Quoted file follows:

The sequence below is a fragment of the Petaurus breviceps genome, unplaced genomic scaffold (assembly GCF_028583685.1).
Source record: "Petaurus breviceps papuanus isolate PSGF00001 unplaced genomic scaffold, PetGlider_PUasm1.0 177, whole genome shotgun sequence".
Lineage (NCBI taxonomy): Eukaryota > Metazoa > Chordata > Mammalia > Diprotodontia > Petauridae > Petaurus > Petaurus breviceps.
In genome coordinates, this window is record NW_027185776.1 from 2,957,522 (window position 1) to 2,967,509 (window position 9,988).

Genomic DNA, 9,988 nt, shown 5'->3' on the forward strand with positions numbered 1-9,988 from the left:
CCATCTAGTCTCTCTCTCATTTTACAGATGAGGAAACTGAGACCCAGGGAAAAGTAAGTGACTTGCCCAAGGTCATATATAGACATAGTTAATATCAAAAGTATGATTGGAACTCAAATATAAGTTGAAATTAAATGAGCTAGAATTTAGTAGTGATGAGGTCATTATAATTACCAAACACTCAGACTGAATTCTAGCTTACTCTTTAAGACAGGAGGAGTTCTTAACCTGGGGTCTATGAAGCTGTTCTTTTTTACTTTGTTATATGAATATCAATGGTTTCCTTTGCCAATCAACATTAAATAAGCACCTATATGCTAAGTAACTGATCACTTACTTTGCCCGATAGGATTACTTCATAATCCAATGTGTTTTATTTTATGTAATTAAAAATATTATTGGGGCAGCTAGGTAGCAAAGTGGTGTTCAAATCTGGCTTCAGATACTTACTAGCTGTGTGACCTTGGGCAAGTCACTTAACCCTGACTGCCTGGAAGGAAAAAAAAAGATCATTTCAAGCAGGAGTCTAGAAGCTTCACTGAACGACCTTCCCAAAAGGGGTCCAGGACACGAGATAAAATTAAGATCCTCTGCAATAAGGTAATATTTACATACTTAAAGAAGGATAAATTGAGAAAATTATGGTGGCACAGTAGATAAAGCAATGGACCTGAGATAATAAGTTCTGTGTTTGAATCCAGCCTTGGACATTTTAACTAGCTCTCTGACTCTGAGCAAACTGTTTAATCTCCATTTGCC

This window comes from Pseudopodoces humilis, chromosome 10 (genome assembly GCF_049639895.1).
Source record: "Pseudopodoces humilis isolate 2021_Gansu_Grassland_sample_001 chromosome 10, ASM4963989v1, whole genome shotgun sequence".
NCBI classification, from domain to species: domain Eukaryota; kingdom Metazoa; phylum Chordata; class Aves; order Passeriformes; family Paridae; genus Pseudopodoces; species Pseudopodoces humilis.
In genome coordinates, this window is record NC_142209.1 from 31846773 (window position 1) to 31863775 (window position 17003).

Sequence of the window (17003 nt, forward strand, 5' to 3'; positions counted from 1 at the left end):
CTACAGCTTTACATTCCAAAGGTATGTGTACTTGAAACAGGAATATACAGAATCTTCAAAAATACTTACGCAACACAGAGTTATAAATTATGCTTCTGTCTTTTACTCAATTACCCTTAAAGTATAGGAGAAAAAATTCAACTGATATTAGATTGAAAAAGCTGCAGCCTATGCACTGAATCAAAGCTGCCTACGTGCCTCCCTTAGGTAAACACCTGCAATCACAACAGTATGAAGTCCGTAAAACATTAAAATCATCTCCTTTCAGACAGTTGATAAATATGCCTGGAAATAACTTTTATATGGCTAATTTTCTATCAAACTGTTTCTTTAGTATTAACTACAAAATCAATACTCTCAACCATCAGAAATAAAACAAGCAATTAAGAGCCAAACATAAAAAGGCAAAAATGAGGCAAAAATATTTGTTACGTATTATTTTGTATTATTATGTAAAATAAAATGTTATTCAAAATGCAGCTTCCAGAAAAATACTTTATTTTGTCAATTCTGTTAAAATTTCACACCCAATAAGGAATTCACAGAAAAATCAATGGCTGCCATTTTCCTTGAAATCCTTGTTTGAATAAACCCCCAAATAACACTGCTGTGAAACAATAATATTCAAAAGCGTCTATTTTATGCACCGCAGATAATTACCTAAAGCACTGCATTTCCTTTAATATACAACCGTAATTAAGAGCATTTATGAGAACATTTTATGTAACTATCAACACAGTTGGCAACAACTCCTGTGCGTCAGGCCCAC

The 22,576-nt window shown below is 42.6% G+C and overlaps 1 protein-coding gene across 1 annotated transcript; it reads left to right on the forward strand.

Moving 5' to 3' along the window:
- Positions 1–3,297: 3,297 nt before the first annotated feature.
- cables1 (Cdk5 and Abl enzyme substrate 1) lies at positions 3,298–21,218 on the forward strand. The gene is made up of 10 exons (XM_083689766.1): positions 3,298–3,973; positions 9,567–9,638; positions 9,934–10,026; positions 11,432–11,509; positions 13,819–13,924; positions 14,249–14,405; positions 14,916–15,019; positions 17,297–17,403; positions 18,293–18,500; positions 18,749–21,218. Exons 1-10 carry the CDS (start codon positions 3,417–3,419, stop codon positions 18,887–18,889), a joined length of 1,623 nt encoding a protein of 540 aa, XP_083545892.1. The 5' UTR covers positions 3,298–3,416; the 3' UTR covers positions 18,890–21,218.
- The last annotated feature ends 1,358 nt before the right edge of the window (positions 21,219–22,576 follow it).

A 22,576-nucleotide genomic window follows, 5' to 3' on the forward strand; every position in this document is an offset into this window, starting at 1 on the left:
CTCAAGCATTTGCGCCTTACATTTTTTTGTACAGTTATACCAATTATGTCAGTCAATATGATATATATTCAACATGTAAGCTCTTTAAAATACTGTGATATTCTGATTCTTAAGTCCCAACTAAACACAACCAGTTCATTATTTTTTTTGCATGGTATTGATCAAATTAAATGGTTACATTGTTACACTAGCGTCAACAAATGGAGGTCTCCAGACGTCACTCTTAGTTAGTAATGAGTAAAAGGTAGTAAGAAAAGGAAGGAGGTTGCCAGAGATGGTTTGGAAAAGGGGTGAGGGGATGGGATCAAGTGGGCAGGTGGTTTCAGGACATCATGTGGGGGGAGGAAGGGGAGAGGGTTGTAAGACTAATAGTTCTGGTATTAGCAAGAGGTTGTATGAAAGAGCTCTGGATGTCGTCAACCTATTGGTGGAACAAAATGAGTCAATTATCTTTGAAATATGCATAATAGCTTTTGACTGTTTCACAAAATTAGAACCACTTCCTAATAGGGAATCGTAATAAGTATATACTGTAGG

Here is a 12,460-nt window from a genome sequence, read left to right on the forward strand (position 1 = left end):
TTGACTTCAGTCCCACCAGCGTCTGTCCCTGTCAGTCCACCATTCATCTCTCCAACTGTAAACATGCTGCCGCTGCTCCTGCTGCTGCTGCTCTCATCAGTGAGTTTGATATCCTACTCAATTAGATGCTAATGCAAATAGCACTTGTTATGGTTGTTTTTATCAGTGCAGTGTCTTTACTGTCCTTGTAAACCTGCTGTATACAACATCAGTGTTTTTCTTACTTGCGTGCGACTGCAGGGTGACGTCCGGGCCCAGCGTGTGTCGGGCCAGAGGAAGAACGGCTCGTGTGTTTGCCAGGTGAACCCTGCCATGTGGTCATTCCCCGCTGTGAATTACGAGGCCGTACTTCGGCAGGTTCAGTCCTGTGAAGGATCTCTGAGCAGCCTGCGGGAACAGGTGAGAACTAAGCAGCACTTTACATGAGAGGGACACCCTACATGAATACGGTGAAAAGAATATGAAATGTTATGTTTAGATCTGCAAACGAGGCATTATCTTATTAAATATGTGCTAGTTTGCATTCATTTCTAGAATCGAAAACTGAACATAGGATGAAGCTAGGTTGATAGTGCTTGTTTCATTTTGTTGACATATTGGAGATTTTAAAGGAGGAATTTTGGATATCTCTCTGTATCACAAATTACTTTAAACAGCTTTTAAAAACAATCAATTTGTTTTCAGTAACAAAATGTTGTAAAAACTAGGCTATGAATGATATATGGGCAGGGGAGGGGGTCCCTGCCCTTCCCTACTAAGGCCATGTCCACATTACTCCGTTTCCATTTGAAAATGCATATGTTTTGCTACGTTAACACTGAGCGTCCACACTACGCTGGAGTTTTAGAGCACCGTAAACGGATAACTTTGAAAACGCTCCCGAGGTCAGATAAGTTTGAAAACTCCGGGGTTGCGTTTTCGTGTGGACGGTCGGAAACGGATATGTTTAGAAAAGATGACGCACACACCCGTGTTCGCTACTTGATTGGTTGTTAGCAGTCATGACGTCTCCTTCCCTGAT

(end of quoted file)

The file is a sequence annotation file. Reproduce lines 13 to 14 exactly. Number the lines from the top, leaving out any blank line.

The 22,576-nt window shown below is 42.6% G+C and overlaps 1 protein-coding gene across 1 annotated transcript; it reads left to right on the forward strand.

Moving 5' to 3' along the window: